Choosing a cause to support: passion vs pragmatism

Beyond my work at SVA, I’m passionate about charities and the charity sector. As part of that, last month I spoke at the Sydney Opera House Antidote Festival on “practical donations”. It’s an interesting problem, and delving into it led me to re-examine a lot of my assumptions about giving.

Fundamentally, why do we donate to anything? I believe we donate to charities because we believe two things:

  • The world is flawed
  • The world can be made better

If we reduce it down to these two beliefs, we can reframe our donation decisions around them. “Where should I donate” becomes “How do I believe the world is most flawed”.

We are rarely encouraged to think about how the world is flawed. It is a depressing, emotionally draining exercise to list off for ourselves every way in which the world doesn’t correspond to our ideals. From large-scale issues such as the war in Yemen or climate change to local homelessness or animal neglect, there are more causes than we could care deeply about. It would be simply too much to bear.

So how do we choose? There are two schools of thought – the passionate, and the pragmatic.

The passionate say that you should donate to the causes that speak to you most personally. The disease your loved one died from, the local community you live in, the people and animals who have affected your life. This has a multiplicative effect – you are more likely to give, and give regularly, to causes you are passionate about. Not only that, you are more likely to tell others, to think deeply about the best ways to influence that cause, and to fundraise from your friends.

Those that are more focused on logic and pragmatism would contend that our passions are a flawed way of deciding where to donate. Instead, we should focus on where we can make the most impact, where we can improve the world the most. This is difficult, as to do this we need to somehow rank causes. But what’s more important – humans, animals, or the environment? Is it better to reduce suffering now, or save lives later? Do we save lives close to us, or further away? Fortunately, we’re not the first to grapple with these problems, and organisations like 80,000 hours have created frameworks to help us make these decisions (though they are still contentious, as they speak to very fundamental issues of moral philosophy).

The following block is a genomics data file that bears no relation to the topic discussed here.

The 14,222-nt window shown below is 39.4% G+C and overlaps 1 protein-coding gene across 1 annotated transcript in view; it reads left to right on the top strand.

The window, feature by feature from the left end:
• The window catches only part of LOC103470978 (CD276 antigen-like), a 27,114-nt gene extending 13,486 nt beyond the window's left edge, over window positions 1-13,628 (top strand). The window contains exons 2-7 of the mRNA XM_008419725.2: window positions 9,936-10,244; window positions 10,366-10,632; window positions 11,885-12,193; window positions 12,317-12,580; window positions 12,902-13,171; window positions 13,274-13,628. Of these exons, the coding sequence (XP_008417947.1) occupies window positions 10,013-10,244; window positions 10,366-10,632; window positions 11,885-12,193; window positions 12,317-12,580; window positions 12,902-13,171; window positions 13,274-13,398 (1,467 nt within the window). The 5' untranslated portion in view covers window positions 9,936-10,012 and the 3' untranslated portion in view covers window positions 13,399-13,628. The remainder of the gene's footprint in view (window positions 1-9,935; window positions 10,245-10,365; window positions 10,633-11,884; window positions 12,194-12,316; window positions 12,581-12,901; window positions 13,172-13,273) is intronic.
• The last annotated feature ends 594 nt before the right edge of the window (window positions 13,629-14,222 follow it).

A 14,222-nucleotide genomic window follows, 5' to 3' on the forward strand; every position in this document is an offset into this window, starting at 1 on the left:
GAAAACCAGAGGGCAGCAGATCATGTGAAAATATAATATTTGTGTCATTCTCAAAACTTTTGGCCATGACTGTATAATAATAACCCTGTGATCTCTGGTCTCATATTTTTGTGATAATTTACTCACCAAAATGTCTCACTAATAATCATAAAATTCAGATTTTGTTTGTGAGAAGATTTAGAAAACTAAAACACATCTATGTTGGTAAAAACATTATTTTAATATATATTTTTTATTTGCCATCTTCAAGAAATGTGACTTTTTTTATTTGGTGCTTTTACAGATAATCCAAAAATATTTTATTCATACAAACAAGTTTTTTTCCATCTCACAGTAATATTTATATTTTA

For my part, I now believe that the answer is somewhere in the middle – the cause you choose should be one that you’re passionate about, but also one where you are confident that you can create real impact on the world. It will always be an intensely personal decision.

But now that you’ve chosen a cause, how do you influence it? How do you make the world better? This, in many ways, is dependent on both you and the cause. You could volunteer, or donate, or advocate, or create. My first recommendation would be to find others who are passionate about the same issue. Find or form a community, and mobilise to change the world.

Watch Sam discuss in this short video how he thinks you can best make a positive difference in the world.